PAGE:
DeKalb County’s Sewer Overflow and Smoke Testing Advisory

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DeKalb County’s Sewer Overflow and Smoke Testing Advisory

DeKalb County recently completed 400 miles of sewer pipe smoke testing and identified public and private lines in need of repair. The smoke testing of sewer lines is one type of required assessment outlined in the federal Consent mandate which was imposed over five years ago. The smoke testing consists of a nontoxic smoke which is inserted in a section of residential sewer pipeline. If smoke escapes through the ground, it indicates a leak in the sewer pipe. In addition, the test also detects possible breaks in homeowner’s sewer laterals, stormwater tie-ins, and any other possible outcome that allows either stormwater to get into the system, or wastewater to leak out of the system. The rehabilitation and repair of public sewer lines assists in identifying issues that contribute to sewer spills and overflows. Businesses and homeowners will be notified if the testing is conclusive to a rupture in their private lateral lines.

Notifications have already been issued to several neighborhoods within Decatur, as well as Atlanta. The initial smoke testing is now in its final stages and the city anticipates sending out letters this month to other areas of the county. Each notification contains a description of the issue and instructions on how the property owner should proceed with repairs. The issues typically range from irrigation connections into the public sewer, compromised private laterals, compromised cleanout caps, or issues where stormwater runoff has routed into the sewer system. All of these issues allow rainwater to enter the sewer system and reduce the capacity for sewage. In turn, these rain events cause sewer overflows, which pose a risk for an environmental hazard.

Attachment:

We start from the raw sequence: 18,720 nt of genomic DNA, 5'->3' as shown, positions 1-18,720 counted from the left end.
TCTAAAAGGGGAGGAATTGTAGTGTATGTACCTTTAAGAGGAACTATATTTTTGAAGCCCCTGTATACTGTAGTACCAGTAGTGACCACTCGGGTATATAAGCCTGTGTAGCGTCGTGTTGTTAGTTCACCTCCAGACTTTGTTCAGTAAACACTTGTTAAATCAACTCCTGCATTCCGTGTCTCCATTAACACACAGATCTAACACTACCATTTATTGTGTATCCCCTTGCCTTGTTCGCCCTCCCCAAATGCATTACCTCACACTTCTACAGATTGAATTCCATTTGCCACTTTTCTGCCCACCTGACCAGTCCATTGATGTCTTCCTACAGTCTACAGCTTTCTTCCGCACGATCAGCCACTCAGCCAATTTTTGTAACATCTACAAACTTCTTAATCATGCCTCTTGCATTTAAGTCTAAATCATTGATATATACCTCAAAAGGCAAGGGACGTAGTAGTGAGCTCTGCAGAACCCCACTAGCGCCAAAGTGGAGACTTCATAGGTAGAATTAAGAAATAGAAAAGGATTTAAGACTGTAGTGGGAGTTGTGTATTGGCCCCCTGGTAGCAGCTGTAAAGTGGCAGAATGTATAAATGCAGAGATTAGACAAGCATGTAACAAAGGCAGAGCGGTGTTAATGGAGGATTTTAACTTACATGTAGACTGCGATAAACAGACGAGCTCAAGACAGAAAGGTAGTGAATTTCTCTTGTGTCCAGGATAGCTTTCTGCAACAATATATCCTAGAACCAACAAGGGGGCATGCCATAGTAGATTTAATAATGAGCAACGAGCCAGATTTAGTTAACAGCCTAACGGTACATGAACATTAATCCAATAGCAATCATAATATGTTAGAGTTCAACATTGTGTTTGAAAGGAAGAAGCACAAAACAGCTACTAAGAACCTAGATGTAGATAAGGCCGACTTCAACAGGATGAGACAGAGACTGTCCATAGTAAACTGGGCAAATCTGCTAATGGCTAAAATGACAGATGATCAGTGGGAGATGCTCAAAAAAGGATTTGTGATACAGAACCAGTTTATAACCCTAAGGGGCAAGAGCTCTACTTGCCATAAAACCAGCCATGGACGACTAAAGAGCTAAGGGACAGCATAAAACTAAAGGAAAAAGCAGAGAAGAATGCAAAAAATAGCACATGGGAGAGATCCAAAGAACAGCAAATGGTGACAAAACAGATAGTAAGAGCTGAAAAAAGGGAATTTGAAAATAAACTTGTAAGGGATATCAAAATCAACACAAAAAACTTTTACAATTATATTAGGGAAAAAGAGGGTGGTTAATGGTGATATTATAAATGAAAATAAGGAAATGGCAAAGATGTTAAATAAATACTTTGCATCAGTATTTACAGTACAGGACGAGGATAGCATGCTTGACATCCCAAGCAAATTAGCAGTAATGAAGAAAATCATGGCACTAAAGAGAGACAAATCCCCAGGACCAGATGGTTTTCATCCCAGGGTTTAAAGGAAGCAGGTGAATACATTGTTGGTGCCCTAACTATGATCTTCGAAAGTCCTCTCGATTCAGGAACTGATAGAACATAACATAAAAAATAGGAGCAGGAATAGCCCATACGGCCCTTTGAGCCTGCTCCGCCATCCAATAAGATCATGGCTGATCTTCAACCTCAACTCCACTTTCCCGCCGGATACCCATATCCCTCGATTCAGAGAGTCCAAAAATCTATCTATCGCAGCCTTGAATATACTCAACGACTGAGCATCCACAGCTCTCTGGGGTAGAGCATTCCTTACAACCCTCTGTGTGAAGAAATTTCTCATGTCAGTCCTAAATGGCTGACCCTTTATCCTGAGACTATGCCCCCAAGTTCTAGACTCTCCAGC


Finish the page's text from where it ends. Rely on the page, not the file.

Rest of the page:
And the rain continues…currently, the city is advising residents to use caution as heavy rains have brought yet another major sewer spill in DeKalb County. The most recent sewer overflow involved 174,000 gallons of discharged sewage. The spill originated from an overflowing manhole and was one of a handful of spills, most much smaller, reported in the county as the county has recently sustained numerous bouts of severe weather.

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